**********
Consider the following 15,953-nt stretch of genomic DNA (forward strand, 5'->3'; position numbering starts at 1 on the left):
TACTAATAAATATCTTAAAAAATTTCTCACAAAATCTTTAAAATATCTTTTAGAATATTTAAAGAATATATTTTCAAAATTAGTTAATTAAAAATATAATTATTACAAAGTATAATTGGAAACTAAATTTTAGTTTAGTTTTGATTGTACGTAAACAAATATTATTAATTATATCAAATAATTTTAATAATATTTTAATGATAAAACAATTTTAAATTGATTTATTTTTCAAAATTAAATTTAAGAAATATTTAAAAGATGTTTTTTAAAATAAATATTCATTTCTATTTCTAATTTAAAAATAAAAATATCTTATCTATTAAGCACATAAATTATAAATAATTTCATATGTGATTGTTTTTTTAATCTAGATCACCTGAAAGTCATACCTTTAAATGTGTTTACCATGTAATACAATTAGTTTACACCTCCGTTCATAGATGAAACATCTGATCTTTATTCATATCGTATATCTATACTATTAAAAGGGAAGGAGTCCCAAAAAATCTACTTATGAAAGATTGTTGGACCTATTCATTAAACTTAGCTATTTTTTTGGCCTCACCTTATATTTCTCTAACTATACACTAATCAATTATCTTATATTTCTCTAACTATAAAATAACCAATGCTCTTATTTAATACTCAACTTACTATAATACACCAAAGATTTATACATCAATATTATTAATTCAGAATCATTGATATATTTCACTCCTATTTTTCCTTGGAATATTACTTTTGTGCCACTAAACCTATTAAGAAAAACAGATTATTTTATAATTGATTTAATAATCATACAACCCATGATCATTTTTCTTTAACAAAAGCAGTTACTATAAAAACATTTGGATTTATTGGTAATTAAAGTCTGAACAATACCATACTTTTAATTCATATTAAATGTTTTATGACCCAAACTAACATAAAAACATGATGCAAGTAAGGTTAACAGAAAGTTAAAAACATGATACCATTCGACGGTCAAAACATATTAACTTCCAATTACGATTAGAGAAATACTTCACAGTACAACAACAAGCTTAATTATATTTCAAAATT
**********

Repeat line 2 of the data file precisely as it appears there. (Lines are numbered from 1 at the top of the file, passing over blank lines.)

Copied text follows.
TACTAATAAATATCTTAAAAAATTTCTCACAAAATCTTTAAAATATCTTTTAGAATATTTAAAGAATATATTTTCAAAATTAGTTAATTAAAAATATAATTATTACAAAGTATAATTGGAAACTAAATTTTAGTTTAGTTTTGATTGTACGTAAACAAATATTATTAATTATATCAAATAATTTTAATAATATTTTAATGATAAAACAATTTTAAATTGATTTATTTTTCAAAATTAAATTTAAGAAATATTTAAAAGATGTTTTTTAAAATAAATATTCATTTCTATTTCTAATTTAAAAATAAAAATATCTTATCTATTAAGCACATAAATTATAAATAATTTCATATGTGATTGTTTTTTTAATCTAGATCACCTGAAAGTCATACCTTTAAATGTGTTTACCATGTAATACAATTAGTTTACACCTCCGTTCATAGATGAAACATCTGATCTTTATTCATATCGTATATCTATACTATTAAAAGGGAAGGAGTCCCAAAAAATCTACTTATGAAAGATTGTTGGACCTATTCATTAAACTTAGCTATTTTTTTGGCCTCACCTTATATTTCTCTAACTATACACTAATCAATTATCTTATATTTCTCTAACTATAAAATAACCAATGCTCTTATTTAATACTCAACTTACTATAATACACCAAAGATTTATACATCAATATTATTAATTCAGAATCATTGATATATTTCACTCCTATTTTTCCTTGGAATATTACTTTTGTGCCACTAAACCTATTAAGAAAAACAGATTATTTTATAATTGATTTAATAATCATACAACCCATGATCATTTTTCTTTAACAAAAGCAGTTACTATAAAAACATTTGGATTTATTGGTAATTAAAGTCTGAACAATACCATACTTTTAATTCATATTAAATGTTTTATGACCCAAACTAACATAAAAACATGATGCAAGTAAGGTTAACAGAAAGTTAAAAACATGATACCATTCGACGGTCAAAACATATTAACTTCCAATTACGATTAGAGAAATACTTCACAGTACAACAACAAGCTTAATTATATTTCAAAATT